Greensleeves

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Since Greensleeves is a folk tune, it has many different forms. This is one version, but the version Vaughan Williams uses in his "Fantasy" is nearer to the English folk tradition, being in the Dorian mode, i.e., having no F sharps in lines 1 & 3 (About this sound Play )
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Modern version of Greensleeves by Beachcomber on tenor saxophone
"My Lady Greensleeves" as depicted in an 1864 painting by Dante Gabriel Rossetti.

"Greensleeves" is a traditional English folk song and tune, over a ground either of the form called a romanesca or of its slight variant, the passamezzo antico.

A broadside ballad by this name was registered at the London Stationer's Company in September 1580,[1] by Richard Jones, as "A Newe Northen Dittye of ye Ladye Greene Sleves".[2] Six more ballads followed in less than a year, one on the same day, 3 September 1580 ("Ye Ladie Greene Sleeves answere to Donkyn hir frende" by Edward White), then on 15 and 18 September (by Henry Carr and again by White), 14 December (Richard Jones again), 13 February 1581 (Wiliam Elderton), and August 1581 (White's third contribution, "Greene Sleeves is worne awaie, Yellow Sleeves Comme to decaie, Blacke Sleeves I holde in despite, But White Sleeves is my delighte").[3] It then appears in the surviving A Handful of Pleasant Delights (1584) as A New Courtly Sonnet of the Lady Green Sleeves. To the new tune of Green Sleeves.

The tune is found in several late-16th-century and early 17th-century sources, such as Ballet's MS Lute Book and Het Luitboek van Thysius, as well as various manuscripts preserved in the Seeley Historical Library at the University of Cambridge.

Henry VIII[edit]

There is a persistent belief that Greensleeves was composed by Henry VIII for his lover and future queen consort Anne Boleyn. Boleyn allegedly rejected King Henry's attempts to seduce her and this rejection may be referred to in the song when the writer's love "cast me off discourteously". However, the piece is based on an Italian style of composition that did not reach England until after Henry's death, making it more likely to be Elizabethan in origin.[4]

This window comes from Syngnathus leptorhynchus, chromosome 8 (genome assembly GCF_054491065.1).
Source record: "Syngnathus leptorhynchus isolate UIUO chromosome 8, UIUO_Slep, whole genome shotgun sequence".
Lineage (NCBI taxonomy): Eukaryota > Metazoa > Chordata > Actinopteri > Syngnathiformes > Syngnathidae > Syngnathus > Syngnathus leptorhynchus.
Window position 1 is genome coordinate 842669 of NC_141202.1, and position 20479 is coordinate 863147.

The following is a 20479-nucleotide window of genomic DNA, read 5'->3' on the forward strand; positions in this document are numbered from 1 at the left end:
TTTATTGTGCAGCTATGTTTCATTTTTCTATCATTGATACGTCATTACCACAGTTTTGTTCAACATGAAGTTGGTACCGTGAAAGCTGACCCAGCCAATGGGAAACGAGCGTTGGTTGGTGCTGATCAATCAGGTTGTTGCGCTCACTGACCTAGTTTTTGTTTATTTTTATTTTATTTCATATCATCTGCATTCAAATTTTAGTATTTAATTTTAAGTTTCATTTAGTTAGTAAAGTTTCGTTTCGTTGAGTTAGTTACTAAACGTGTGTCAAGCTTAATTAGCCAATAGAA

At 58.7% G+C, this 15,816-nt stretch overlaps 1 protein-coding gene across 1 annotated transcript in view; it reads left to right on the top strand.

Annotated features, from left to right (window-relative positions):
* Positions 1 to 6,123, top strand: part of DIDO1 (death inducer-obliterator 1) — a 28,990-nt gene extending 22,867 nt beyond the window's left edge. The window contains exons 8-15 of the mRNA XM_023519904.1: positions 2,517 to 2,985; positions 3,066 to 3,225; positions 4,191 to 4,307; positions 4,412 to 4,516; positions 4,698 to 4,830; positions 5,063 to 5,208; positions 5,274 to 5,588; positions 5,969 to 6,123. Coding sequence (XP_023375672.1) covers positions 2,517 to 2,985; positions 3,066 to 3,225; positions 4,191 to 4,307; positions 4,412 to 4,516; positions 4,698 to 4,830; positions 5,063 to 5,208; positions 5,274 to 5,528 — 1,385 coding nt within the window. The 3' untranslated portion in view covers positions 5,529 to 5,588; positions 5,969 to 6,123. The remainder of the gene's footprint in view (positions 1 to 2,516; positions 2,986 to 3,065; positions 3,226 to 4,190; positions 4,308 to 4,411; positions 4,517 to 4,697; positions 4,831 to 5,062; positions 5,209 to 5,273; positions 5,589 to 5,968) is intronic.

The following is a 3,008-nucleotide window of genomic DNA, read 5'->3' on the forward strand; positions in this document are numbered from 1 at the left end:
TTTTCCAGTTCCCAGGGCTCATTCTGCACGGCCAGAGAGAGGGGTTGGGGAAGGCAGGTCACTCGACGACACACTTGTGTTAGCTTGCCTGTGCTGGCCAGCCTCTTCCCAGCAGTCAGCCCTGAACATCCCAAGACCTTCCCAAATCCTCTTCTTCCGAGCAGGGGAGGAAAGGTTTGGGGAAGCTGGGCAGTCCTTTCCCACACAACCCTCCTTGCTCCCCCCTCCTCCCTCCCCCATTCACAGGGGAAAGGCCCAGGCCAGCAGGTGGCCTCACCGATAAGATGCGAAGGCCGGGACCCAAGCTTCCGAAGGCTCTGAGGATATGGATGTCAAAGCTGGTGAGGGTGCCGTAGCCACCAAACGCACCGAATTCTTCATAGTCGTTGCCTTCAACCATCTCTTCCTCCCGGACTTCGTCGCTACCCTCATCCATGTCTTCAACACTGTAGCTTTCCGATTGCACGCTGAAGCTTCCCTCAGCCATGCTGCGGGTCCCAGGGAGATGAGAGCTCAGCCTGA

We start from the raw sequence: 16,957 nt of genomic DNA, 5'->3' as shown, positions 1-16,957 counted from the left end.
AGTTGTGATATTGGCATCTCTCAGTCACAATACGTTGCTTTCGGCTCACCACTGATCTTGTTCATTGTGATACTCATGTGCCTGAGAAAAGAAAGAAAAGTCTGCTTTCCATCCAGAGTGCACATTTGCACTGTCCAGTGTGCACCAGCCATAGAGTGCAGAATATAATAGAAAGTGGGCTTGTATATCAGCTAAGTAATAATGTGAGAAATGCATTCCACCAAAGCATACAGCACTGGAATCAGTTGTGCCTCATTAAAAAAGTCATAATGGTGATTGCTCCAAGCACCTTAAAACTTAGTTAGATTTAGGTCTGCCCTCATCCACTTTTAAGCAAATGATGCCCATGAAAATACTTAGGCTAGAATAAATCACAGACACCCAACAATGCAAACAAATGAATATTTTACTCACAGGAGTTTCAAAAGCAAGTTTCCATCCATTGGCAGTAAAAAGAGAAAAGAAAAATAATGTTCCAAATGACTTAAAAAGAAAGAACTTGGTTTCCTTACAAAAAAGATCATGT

Lyrical interpretation[edit]

One possible interpretation of the lyrics is that Lady Green Sleeves was a promiscuous young woman and perhaps a prostitute.[5] At the time, the word "green" had sexual connotations, most notably in the phrase "a green gown", a reference to the way that grass stains might be seen on a woman's dress if she had engaged in sexual intercourse out of doors.[6]

An alternative explanation is that Lady Green Sleeves was, through her costume, incorrectly assumed to be sexually promiscuous. Her "discourteous" rejection of the singer's advances supports the contention that she is not.[6]

In Nevill Coghill's translation of The Canterbury Tales,[7] he explains that "green [for Chaucer’s age] was the colour of lightness in love. This is echoed in 'Greensleeves is my delight' and elsewhere."

Alternative lyrics[edit]

Christmas and New Year texts were associated with the tune from as early as 1686, and by the 19th century almost every printed collection of Christmas carols included some version of words and music together, most of them ending with the refrain "On Christmas Day in the morning".[8] One of the most popular of these is "What Child Is This?", written in 1865 by William Chatterton Dix.

Roger Quilter's setting of the song, with lyrics by an Irish poet named John Irvine, was included in the Arnold Book of Old Songs, published in 1950.

A variation was used extensively in the 1962 film How the West Was Won as the song "Home in the Meadow", lyrics by Sammy Cahn, performed by Debbie Reynolds.[9]

"Stay Away" is the theme of the 1968 film Stay Away, Joe performed by Elvis Presley set to the "Greensleeves" tune.

Leonard Cohen released an interpretation of the song with altered lyrics and an additional verse titled Leaving Greensleeves on his 1974 album New Skin for the Old Ceremony.